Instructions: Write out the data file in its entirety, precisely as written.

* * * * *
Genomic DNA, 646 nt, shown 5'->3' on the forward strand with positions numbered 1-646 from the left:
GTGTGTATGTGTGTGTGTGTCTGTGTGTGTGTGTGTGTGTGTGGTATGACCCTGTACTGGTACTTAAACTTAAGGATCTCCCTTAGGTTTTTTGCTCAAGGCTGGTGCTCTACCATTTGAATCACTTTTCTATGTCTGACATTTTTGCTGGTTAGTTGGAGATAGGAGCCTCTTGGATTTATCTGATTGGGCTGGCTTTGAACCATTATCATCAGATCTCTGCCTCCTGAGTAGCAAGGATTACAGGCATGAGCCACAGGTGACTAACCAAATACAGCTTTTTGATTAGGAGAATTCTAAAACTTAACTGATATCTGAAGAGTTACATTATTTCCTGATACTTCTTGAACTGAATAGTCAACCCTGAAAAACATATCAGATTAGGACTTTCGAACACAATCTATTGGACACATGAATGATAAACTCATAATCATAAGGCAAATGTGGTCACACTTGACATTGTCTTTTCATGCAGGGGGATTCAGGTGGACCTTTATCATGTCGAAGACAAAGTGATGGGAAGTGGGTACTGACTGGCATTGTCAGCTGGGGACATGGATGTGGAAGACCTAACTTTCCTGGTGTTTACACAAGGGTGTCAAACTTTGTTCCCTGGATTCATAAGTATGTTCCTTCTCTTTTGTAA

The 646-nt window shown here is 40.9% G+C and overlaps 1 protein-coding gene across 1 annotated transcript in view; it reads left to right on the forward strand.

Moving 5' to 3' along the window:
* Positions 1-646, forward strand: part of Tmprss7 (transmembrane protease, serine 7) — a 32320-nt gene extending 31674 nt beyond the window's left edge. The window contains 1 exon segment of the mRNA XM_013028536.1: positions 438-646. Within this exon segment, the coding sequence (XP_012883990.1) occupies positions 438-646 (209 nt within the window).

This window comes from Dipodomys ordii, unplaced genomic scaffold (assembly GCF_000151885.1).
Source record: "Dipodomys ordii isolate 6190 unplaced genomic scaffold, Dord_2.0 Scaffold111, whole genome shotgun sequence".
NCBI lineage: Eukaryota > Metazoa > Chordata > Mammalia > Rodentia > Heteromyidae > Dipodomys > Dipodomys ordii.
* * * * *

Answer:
Genomic DNA, 646 nt, shown 5'->3' on the forward strand with positions numbered 1-646 from the left:
GTGTGTATGTGTGTGTGTGTCTGTGTGTGTGTGTGTGTGTGTGGTATGACCCTGTACTGGTACTTAAACTTAAGGATCTCCCTTAGGTTTTTTGCTCAAGGCTGGTGCTCTACCATTTGAATCACTTTTCTATGTCTGACATTTTTGCTGGTTAGTTGGAGATAGGAGCCTCTTGGATTTATCTGATTGGGCTGGCTTTGAACCATTATCATCAGATCTCTGCCTCCTGAGTAGCAAGGATTACAGGCATGAGCCACAGGTGACTAACCAAATACAGCTTTTTGATTAGGAGAATTCTAAAACTTAACTGATATCTGAAGAGTTACATTATTTCCTGATACTTCTTGAACTGAATAGTCAACCCTGAAAAACATATCAGATTAGGACTTTCGAACACAATCTATTGGACACATGAATGATAAACTCATAATCATAAGGCAAATGTGGTCACACTTGACATTGTCTTTTCATGCAGGGGGATTCAGGTGGACCTTTATCATGTCGAAGACAAAGTGATGGGAAGTGGGTACTGACTGGCATTGTCAGCTGGGGACATGGATGTGGAAGACCTAACTTTCCTGGTGTTTACACAAGGGTGTCAAACTTTGTTCCCTGGATTCATAAGTATGTTCCTTCTCTTTTGTAA

The 646-nt window shown here is 40.9% G+C and overlaps 1 protein-coding gene across 1 annotated transcript in view; it reads left to right on the forward strand.

Moving 5' to 3' along the window:
* Positions 1-646, forward strand: part of Tmprss7 (transmembrane protease, serine 7) — a 32320-nt gene extending 31674 nt beyond the window's left edge. The window contains 1 exon segment of the mRNA XM_013028536.1: positions 438-646. Within this exon segment, the coding sequence (XP_012883990.1) occupies positions 438-646 (209 nt within the window).

This window comes from Dipodomys ordii, unplaced genomic scaffold (assembly GCF_000151885.1).
Source record: "Dipodomys ordii isolate 6190 unplaced genomic scaffold, Dord_2.0 Scaffold111, whole genome shotgun sequence".
NCBI lineage: Eukaryota > Metazoa > Chordata > Mammalia > Rodentia > Heteromyidae > Dipodomys > Dipodomys ordii.